October 06, 2018
PAKISTANI immigrants to Europe tend to get a bad
press. I was, therefore, pleasantly surprised by my brief encounter in
Stockholm three weeks ago with a dozen or so well-settled, ordinary
working-class Pakistanis. Some had migrated from Mirpur (AJK), others from KP
and Sindh. Their attitudes and lifestyles challenge the common negative
stereotypes of Pakistani migrants in Europe.
Do you speak and read Swedish reasonably well? Are
local laws fair and non-discriminatory? Do your children go to Swedish schools
and do they have Swedish friends? Can you feel this to be your own country?
Receiving positive responses, I slowly moved on to the most sensitive of
questions and held my breath: Would you be okay if your daughter were to date a
Swedish guy? Marry him? And, finally, is Sweden where someday you might choose
to die and be buried?
Except for the very last question (where some wavered)
all other answers were again affirmative. Significantly, these were not
well-heeled upper-class folks who readily form a globalised community. Instead,
they were bus drivers, hospital staff, and other blue-collar workers in love
with their adopted country. They were trying hard to deal with the
Were such attitudes more common the sickeningly
familiar caricature of the backward, anti-freedom, unassimilable Pakistani
migrant would vanish. But this wasn’t so clear once I probed further: could you
kindly guess how many other Pak-Swedes are also largely positive about their
Opinions varied but the consensus was clear — only a
minority of first-generation Pak-Swedes, like this particular group, is fully
at ease. Since they acknowledge getting a fair deal in their new country, what
alienates the majority? Answer: discomfort with the bay hayaee (sexual laxity)
of locals and their deen say doori (non-adherence to religion — any religion).
As with other Pakistani immigrants in Europe, some stridently reject the core
values of their host country and condemn the ‘immoral’ lifestyles of the
Why do Pakistanis enjoying the West’s pluralism stay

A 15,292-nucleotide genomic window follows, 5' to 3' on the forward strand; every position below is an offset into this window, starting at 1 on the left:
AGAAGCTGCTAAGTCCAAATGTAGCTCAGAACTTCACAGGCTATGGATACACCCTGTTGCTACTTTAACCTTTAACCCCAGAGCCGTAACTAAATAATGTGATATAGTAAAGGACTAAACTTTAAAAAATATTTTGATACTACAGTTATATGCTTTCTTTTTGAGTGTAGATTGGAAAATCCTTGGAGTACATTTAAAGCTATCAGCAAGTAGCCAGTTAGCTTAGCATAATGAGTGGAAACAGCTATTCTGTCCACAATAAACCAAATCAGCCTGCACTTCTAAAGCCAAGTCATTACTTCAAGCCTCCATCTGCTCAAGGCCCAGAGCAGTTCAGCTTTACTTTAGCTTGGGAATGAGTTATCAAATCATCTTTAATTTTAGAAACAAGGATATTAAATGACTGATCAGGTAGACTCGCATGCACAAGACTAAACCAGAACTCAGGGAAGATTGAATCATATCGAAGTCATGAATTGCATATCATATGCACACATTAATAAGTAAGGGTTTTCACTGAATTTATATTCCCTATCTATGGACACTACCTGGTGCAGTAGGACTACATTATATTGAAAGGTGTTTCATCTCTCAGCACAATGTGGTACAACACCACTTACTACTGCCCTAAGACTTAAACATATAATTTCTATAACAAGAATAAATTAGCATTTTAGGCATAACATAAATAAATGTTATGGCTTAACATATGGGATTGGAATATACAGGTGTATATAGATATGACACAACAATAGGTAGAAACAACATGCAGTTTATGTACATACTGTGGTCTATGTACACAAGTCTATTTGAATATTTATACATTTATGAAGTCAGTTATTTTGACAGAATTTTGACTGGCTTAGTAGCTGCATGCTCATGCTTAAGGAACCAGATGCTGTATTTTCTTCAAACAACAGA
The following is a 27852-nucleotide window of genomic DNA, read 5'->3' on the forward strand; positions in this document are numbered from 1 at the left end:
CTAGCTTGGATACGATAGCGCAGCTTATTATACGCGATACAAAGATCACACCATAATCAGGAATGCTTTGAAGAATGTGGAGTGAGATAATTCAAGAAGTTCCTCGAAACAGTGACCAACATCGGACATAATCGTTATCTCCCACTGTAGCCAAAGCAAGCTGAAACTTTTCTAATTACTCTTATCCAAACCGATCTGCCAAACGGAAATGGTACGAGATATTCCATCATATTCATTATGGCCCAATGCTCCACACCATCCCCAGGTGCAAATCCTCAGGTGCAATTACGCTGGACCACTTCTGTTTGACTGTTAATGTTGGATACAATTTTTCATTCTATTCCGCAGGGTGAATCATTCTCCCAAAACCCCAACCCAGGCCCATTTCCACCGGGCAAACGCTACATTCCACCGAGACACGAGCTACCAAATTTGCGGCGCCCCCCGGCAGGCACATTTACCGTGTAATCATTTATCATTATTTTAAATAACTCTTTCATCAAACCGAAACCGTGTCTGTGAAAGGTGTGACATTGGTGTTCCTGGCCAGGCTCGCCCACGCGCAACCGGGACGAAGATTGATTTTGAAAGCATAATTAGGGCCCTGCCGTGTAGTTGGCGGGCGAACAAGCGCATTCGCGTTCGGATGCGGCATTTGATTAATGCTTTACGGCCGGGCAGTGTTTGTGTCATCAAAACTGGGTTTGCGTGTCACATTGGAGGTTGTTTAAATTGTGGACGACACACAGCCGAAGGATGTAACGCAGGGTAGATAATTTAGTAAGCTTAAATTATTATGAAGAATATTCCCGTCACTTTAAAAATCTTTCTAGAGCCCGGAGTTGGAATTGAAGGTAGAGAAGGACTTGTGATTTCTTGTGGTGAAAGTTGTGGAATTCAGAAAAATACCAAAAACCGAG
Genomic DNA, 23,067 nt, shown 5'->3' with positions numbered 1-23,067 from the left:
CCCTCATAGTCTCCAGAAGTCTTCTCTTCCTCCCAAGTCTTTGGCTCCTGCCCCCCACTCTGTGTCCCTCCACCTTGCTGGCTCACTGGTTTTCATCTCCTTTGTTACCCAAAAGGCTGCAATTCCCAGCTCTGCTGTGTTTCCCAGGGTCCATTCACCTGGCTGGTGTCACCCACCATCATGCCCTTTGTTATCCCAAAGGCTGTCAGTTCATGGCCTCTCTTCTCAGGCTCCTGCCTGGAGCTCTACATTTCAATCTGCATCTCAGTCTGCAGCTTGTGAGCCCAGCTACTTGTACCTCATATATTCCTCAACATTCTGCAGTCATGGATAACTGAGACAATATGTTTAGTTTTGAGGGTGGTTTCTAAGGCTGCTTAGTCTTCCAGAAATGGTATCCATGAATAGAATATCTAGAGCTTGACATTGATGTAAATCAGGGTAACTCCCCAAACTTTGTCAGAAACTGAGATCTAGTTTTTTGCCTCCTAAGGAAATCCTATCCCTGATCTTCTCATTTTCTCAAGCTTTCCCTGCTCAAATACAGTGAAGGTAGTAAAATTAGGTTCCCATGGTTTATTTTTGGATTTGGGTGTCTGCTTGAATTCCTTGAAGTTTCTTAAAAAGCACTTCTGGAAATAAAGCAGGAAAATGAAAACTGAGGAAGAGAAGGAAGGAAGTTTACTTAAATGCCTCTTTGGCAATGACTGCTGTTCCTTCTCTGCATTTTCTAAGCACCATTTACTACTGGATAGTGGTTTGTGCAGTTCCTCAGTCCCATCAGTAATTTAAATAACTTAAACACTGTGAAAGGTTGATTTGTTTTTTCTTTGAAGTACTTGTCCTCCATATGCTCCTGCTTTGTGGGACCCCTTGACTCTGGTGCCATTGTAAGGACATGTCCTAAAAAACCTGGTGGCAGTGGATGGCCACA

silent about pluralism within Pakistan?
This unctuous piety is sometimes dubious — it stands
against a pioneering research study putting sexuality as a key motivation for
young Pakistani men to emigrate. In his book: Masculinity, Sexuality, and
Illegal Immigration – Human Smuggling from Pakistan to Europe, Ali Nobil Ahmad,
a fellow at the Zentrum Moderner Orient in Berlin, finds the pull of
deep-seated psychological forces no less important than the push of economic
After interviewing dozens of young immigrant men from
lower-middle-class backgrounds, Ahmad concludes that lure of adventure and
libidinal frustration drives even relatively economically secure migrants.
Risking life and limb, they hope to escape a conservative society where every
form of contact with women is forbidden — other than a family-arranged marriage
— into a world where pleasures of the flesh are tauntingly visible through
advertising and the global media. Parents often marry them off before they
depart but the problem doesn’t end there.
The sweet fruits of the Promised Land are enjoyed for
a while but long term adaptation to the metropolises of Europe is difficult for
many. Most perplexing is the freedom enjoyed by Western women, with whom
liaisons are short term. To shut out their ‘corrupting influence’, families
arrange for cousin marriages or import brides. These are routine in Britain’s
poorest areas where immigrants have ghettoised.
Growing conservatism and poor schooling in the homeland
has made Pakistani immigrants less absorbable globally. As Pakistan steadily
becomes less liberal and goes the Al Huda way, the changes are visible in
habits and dress. The burqa issue resounds throughout Europe. That welcome for
unassimilable immigrants has dried out is unsurprising.